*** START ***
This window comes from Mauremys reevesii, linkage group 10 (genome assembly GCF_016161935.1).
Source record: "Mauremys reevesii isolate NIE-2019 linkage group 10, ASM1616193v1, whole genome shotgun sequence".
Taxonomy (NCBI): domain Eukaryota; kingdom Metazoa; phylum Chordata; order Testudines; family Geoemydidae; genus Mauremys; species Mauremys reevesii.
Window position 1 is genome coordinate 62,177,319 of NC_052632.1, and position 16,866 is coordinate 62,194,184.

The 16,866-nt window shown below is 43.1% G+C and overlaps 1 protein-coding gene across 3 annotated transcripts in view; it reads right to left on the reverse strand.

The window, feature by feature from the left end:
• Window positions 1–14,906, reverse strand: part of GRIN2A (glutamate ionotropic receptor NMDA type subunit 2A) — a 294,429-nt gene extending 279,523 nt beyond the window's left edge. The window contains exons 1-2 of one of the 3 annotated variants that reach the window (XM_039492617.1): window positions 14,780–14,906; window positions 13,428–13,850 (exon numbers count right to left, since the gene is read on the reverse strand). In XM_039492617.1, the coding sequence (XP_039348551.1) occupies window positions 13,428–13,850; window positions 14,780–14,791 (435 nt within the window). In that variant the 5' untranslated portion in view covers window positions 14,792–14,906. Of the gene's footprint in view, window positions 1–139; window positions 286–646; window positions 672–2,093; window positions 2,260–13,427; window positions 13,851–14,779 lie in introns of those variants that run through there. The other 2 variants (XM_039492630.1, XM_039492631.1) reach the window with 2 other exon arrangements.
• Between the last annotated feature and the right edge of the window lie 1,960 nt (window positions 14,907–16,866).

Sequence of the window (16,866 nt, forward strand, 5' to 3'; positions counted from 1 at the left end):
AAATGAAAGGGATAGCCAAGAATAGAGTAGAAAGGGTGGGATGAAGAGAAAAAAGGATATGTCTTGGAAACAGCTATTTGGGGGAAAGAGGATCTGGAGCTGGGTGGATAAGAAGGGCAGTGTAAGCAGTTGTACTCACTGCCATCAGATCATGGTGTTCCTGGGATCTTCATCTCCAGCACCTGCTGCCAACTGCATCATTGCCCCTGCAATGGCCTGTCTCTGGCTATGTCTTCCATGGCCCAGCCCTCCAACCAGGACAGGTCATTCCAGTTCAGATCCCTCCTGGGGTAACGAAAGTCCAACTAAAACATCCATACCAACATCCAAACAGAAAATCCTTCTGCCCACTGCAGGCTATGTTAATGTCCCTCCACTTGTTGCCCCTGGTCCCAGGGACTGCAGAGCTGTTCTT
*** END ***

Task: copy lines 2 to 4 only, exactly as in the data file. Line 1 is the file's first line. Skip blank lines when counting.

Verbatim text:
Source record: "Mauremys reevesii isolate NIE-2019 linkage group 10, ASM1616193v1, whole genome shotgun sequence".
Taxonomy (NCBI): domain Eukaryota; kingdom Metazoa; phylum Chordata; order Testudines; family Geoemydidae; genus Mauremys; species Mauremys reevesii.
Window position 1 is genome coordinate 62,177,319 of NC_052632.1, and position 16,866 is coordinate 62,194,184.